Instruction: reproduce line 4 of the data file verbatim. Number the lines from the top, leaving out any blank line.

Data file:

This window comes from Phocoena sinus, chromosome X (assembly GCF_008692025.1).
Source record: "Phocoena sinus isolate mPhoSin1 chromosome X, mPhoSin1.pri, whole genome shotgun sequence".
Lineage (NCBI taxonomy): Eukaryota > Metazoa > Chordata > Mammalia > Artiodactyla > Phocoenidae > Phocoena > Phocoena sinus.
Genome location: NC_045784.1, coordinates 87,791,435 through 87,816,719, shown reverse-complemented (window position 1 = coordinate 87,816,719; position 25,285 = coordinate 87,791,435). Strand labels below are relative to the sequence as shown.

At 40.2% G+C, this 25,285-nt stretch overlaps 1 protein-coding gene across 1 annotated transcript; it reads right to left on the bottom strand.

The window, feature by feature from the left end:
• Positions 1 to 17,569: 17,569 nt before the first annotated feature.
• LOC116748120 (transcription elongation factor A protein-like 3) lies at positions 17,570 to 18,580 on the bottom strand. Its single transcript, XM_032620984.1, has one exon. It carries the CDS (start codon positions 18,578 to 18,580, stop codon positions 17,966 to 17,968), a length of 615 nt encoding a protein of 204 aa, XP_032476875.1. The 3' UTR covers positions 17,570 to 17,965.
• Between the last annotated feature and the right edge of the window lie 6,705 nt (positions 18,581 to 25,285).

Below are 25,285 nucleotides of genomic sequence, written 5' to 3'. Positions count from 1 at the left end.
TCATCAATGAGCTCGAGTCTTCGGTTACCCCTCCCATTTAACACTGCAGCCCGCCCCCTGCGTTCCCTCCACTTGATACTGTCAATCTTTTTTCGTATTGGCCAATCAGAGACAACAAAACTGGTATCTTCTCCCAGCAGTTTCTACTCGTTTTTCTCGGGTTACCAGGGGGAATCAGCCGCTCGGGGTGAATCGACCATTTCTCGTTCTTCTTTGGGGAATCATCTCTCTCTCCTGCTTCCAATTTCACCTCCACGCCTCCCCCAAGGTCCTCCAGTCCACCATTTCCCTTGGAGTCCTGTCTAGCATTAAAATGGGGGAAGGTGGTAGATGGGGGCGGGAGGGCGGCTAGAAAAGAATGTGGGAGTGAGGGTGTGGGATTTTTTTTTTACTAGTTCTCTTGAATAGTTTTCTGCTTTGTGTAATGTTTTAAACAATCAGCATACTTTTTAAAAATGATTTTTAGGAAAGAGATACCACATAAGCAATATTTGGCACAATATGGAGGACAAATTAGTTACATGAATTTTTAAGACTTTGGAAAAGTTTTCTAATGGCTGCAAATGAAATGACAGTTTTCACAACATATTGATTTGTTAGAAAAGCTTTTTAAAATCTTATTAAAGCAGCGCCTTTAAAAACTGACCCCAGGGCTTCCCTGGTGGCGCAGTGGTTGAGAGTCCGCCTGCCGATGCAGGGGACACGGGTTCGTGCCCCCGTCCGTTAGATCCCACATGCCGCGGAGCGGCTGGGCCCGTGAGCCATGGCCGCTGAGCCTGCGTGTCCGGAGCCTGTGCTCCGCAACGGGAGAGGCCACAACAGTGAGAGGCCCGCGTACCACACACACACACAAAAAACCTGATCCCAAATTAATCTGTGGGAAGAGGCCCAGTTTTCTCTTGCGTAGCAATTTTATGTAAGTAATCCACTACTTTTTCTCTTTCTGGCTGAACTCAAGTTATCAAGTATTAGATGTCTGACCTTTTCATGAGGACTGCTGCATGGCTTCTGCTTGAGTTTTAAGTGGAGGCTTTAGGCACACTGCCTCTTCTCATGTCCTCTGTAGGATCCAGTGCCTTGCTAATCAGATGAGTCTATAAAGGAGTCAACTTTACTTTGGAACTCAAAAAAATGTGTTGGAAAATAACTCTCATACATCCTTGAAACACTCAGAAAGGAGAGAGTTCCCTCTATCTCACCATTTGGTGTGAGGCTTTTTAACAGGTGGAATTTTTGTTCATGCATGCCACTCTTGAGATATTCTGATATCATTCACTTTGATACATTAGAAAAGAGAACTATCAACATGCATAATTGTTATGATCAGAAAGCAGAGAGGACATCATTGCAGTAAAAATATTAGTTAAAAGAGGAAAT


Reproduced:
Genome location: NC_045784.1, coordinates 87,791,435 through 87,816,719, shown reverse-complemented (window position 1 = coordinate 87,816,719; position 25,285 = coordinate 87,791,435). Strand labels below are relative to the sequence as shown.